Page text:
The company's latest attempt at revolutionizing car commerce is a further step towards Visa's vision of turning a car into a smart asset among the Internet of Things. The first connected car showcased in Spain had food ordering capability, to give car owners a pleasant in-car experience while paying with their Visa card. However, with DocuSign, Visa has set its sight higher, tackling the complex process of car buying and leasing.
DocuSign created an app for Visa's connected car, which integrates with the bitcoin blockchain, in order to record and update contracts, to simplify the car buying and leasing processes, and to bring secure payments and smart contracts to the car itself.
This proof-of-concept pairs DocuSign's eSignature solution and APIs with Visa's token service, and the blockchain, in order to offer secure payment processing. Drivers can manage services such as auto insurance, lease payments and even tolls and parking, all through DocuSign's app built into the dashboard.
“Both Visa and DocuSign have a common vision to help consumers and organizations transact business in confidence. Our mutual objective is to eliminate paper-based transactions. For Visa, the competition is cash, for DocuSign it is paper. Visa is proud to invest and support DocuSign as it creates a digital standard that will help everyone transact business more conveniently, quickly and securely around the world.”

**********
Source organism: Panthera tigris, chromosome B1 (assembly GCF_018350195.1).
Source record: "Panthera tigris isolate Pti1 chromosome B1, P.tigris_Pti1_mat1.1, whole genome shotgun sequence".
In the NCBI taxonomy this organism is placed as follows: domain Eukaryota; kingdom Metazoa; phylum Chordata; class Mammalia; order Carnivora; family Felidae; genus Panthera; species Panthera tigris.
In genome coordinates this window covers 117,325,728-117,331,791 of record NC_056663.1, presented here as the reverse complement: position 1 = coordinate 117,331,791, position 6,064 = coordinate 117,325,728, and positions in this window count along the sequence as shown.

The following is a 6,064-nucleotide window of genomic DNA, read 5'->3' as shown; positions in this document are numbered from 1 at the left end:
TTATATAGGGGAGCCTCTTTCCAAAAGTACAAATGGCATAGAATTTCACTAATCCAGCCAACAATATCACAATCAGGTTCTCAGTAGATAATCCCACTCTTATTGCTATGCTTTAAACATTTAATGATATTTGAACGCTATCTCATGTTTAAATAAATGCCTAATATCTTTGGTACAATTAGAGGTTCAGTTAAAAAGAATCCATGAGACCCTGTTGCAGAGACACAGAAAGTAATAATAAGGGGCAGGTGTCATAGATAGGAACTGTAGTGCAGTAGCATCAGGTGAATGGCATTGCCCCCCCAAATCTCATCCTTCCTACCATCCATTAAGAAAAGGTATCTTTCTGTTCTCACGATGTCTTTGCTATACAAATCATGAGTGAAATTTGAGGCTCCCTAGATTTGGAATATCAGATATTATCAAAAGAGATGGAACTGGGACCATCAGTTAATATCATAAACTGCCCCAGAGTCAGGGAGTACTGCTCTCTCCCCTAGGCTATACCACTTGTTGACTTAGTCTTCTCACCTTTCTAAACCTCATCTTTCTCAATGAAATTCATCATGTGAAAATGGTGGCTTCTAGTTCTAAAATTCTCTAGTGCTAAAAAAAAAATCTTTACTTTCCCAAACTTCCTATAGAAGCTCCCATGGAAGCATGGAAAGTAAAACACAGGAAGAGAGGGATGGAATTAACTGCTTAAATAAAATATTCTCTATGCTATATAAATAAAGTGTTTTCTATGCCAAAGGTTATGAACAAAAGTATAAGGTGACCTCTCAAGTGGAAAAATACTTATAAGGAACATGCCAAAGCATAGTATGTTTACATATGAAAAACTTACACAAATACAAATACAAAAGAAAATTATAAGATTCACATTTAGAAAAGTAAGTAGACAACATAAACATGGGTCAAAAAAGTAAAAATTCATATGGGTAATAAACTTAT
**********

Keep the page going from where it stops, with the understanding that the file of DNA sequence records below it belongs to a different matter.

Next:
- Ryan McInerney, Visa Inc. president
DocuSign explained that the process starts with registering the car's identity on the Bitcoin blockchain. The driver then chooses the lease options and can DocuSign the lease right there on the car dashboard. Insurance options are then chosen, DocuSigned, and everything is updated on the blockchain. To accomplish this, however, the customer must link their Visa card details to pay for the lease and insurance.
"The partnerships we are developing, are all about making visa the preferred way to pay for the forseable future.”